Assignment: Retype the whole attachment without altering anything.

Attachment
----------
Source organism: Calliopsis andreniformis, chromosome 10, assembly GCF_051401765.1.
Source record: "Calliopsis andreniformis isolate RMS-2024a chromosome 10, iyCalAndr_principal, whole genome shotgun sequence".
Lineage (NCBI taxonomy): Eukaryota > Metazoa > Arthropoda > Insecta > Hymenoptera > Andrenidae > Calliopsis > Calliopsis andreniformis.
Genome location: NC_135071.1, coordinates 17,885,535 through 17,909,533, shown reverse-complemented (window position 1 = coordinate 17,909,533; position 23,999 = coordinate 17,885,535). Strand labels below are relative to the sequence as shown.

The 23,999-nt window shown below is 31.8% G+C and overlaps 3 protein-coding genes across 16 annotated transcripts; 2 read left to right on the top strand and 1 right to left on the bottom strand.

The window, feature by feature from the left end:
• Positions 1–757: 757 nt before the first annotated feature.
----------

Source organism: Calliopsis andreniformis, chromosome 10, assembly GCF_051401765.1.
Source record: "Calliopsis andreniformis isolate RMS-2024a chromosome 10, iyCalAndr_principal, whole genome shotgun sequence".
Lineage (NCBI taxonomy): Eukaryota > Metazoa > Arthropoda > Insecta > Hymenoptera > Andrenidae > Calliopsis > Calliopsis andreniformis.
Genome location: NC_135071.1, coordinates 17,885,535 through 17,909,533, shown reverse-complemented (window position 1 = coordinate 17,909,533; position 23,999 = coordinate 17,885,535). Strand labels below are relative to the sequence as shown.

The 23,999-nt window shown below is 31.8% G+C and overlaps 3 protein-coding genes across 16 annotated transcripts; 2 read left to right on the top strand and 1 right to left on the bottom strand.

The window, feature by feature from the left end:
• Positions 1–757: 757 nt before the first annotated feature.